Stress is 'barrier to feeling empathy for strangers'
Stress is the reason why we find it hard to empathise with someone we do not know, researchers suggest.
In separate tests in mice and people, empathy towards strangers increased when stress hormones were blocked by a drug.
Playing a fun video game with a stranger was found to have a similar effect to the drug.
The Canadian and American research team published their findings in Current Biology.
Previous studies have shown that the ability to feel or share someone else's pain is not something unique to humans. Mice can feel empathy too.
But in both species, empathy is stronger between those that recognise each other and all but absent between those unfamiliar with each other.
Stress levels have also been shown to rise in both mice and people in the presence of strangers.
Of mice and men
In this study, researchers treated mice with a stress-blocking drug and watched their response when confronted with other mice in pain.
They found that the mice became more empathetic and more compassionate to strangers, reacting in a way they would normally react to familiar mice.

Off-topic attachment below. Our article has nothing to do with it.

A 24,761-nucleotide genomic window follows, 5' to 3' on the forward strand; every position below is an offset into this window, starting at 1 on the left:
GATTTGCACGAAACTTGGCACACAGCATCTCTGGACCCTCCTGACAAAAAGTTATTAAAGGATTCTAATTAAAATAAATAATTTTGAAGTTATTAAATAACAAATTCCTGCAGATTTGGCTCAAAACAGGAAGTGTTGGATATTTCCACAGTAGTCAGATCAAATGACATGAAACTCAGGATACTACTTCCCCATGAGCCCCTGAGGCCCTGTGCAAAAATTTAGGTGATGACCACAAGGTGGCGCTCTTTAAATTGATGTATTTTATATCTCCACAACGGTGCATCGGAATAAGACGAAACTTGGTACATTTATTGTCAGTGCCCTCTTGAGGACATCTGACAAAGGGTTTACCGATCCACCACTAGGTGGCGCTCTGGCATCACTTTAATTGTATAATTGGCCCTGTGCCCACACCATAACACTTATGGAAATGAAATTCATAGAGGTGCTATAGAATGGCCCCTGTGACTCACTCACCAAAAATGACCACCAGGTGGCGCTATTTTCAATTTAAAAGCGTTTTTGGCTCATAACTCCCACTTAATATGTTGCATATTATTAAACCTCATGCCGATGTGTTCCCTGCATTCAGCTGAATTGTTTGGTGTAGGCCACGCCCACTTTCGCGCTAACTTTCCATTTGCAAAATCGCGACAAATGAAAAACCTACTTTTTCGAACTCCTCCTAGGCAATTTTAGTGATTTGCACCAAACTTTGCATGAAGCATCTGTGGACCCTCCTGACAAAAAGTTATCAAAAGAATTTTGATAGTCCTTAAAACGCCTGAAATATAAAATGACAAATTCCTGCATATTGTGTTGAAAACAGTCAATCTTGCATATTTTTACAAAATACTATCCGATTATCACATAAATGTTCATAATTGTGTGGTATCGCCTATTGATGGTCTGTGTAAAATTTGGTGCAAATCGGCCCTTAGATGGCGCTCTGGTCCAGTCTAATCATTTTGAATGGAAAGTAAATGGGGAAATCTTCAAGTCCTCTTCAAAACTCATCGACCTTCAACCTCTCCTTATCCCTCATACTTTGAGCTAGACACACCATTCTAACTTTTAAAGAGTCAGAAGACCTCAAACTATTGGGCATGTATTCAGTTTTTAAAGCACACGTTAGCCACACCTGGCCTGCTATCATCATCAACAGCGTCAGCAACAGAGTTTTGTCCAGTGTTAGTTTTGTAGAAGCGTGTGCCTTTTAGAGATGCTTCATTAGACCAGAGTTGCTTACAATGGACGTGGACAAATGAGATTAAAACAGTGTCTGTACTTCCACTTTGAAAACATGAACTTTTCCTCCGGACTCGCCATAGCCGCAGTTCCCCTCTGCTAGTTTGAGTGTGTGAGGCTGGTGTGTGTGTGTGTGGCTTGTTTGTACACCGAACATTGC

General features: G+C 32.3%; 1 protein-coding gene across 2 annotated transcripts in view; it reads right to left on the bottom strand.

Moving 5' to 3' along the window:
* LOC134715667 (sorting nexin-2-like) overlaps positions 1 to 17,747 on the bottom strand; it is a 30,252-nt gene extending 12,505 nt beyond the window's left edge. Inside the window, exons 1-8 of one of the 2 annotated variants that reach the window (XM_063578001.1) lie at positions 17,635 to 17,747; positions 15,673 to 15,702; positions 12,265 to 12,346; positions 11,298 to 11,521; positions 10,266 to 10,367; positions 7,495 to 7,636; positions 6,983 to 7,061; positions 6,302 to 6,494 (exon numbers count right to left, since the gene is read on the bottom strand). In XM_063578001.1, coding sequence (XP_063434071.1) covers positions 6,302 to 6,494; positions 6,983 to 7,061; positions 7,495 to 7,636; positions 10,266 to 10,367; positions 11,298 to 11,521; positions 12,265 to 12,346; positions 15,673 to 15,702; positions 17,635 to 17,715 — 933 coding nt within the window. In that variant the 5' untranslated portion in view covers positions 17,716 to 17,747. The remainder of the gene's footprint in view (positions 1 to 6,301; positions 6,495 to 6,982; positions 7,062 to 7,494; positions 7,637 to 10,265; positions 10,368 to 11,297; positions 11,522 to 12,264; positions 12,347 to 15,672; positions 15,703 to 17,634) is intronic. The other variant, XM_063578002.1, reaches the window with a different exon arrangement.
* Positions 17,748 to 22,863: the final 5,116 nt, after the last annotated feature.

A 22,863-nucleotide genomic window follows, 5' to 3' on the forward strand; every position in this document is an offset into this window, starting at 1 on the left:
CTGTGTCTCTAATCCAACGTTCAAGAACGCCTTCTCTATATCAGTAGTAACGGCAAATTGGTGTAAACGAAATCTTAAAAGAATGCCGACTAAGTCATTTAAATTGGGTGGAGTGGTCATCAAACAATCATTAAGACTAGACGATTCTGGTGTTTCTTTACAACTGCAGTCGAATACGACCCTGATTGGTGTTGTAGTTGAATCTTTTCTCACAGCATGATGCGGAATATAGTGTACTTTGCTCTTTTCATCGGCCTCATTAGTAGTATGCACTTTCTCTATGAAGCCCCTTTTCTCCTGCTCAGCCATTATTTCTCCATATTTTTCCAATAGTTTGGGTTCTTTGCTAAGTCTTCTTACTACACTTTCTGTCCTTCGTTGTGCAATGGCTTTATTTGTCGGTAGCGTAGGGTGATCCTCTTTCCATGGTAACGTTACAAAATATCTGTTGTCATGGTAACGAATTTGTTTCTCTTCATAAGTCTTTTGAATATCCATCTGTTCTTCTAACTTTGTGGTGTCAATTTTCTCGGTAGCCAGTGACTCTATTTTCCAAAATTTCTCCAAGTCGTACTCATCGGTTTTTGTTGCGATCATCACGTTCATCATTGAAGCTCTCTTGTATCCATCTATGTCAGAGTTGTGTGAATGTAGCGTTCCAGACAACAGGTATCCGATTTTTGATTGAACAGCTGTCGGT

When the mice were put under stress, they showed less empathy towards other mice in pain.
Tests in undergraduate students using the same drug showed exactly the same effect, the study said.
They were asked to rate the pain of a friend or stranger whose hand was plunged into ice cold water for 30 seconds.
Students who took the drug reported feeling the pain of a stranger more deeply than those who did not take it.
They also showed more pained facial expressions and touched their own hands more when watching someone else in pain.
Dr Jeffrey Mogil, study author and neuroscientist from McGill University in Montreal, Canada, said his team's findings suggest that the stress system in the brain can have a "veto" on our empathy system.
"Yet few people would realise that there is a stress response when you're in a room with a person you don't know," he added.
However, he discovered that the key to reducing stress levels quickly was to play a simple ice-breaking game.
In the study, some students who did not know each other played a fun video game which required them to work together to play well-known songs.
"By the time it came to the test, there was no longer any stress," Dr Mogil said.
He also said it was intriguing that the impact of stress on empathy appeared to be identical in mice and humans.
"This suggests either that mice are more complicated than we think or that the principle underlying human social interactions is simpler than we think.
"When it comes to social behaviour, mice are people too."